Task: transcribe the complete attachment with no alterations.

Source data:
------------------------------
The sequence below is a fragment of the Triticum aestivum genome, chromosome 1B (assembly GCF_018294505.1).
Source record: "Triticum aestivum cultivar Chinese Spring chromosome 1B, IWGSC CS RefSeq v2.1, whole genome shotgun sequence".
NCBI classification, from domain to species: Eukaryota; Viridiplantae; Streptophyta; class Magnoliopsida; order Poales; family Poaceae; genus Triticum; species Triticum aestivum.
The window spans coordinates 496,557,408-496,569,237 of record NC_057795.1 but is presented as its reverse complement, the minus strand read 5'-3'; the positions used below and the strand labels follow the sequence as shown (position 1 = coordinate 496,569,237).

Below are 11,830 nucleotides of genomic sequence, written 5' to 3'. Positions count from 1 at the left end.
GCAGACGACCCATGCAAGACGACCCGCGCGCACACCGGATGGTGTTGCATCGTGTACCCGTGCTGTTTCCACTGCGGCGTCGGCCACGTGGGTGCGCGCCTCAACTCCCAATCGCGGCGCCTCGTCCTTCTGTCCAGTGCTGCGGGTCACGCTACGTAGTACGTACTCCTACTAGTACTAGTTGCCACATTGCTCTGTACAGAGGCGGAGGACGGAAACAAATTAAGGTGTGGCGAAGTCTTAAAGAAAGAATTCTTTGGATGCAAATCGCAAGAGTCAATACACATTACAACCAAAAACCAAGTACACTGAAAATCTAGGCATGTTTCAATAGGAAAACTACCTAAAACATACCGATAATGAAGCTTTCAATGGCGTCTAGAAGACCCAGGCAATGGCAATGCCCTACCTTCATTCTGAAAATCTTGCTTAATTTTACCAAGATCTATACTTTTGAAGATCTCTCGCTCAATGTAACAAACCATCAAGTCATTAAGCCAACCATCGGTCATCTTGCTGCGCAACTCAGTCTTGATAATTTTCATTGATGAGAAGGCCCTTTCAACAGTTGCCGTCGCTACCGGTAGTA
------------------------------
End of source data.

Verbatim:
The sequence below is a fragment of the Triticum aestivum genome, chromosome 1B (assembly GCF_018294505.1).
Source record: "Triticum aestivum cultivar Chinese Spring chromosome 1B, IWGSC CS RefSeq v2.1, whole genome shotgun sequence".
NCBI classification, from domain to species: Eukaryota; Viridiplantae; Streptophyta; class Magnoliopsida; order Poales; family Poaceae; genus Triticum; species Triticum aestivum.
The window spans coordinates 496,557,408-496,569,237 of record NC_057795.1 but is presented as its reverse complement, the minus strand read 5'-3'; the positions used below and the strand labels follow the sequence as shown (position 1 = coordinate 496,569,237).

Below are 11,830 nucleotides of genomic sequence, written 5' to 3'. Positions count from 1 at the left end.
GCAGACGACCCATGCAAGACGACCCGCGCGCACACCGGATGGTGTTGCATCGTGTACCCGTGCTGTTTCCACTGCGGCGTCGGCCACGTGGGTGCGCGCCTCAACTCCCAATCGCGGCGCCTCGTCCTTCTGTCCAGTGCTGCGGGTCACGCTACGTAGTACGTACTCCTACTAGTACTAGTTGCCACATTGCTCTGTACAGAGGCGGAGGACGGAAACAAATTAAGGTGTGGCGAAGTCTTAAAGAAAGAATTCTTTGGATGCAAATCGCAAGAGTCAATACACATTACAACCAAAAACCAAGTACACTGAAAATCTAGGCATGTTTCAATAGGAAAACTACCTAAAACATACCGATAATGAAGCTTTCAATGGCGTCTAGAAGACCCAGGCAATGGCAATGCCCTACCTTCATTCTGAAAATCTTGCTTAATTTTACCAAGATCTATACTTTTGAAGATCTCTCGCTCAATGTAACAAACCATCAAGTCATTAAGCCAACCATCGGTCATCTTGCTGCGCAACTCAGTCTTGATAATTTTCATTGATGAGAAGGCCCTTTCAACAGTTGCCGTCGCTACCGGTAGTA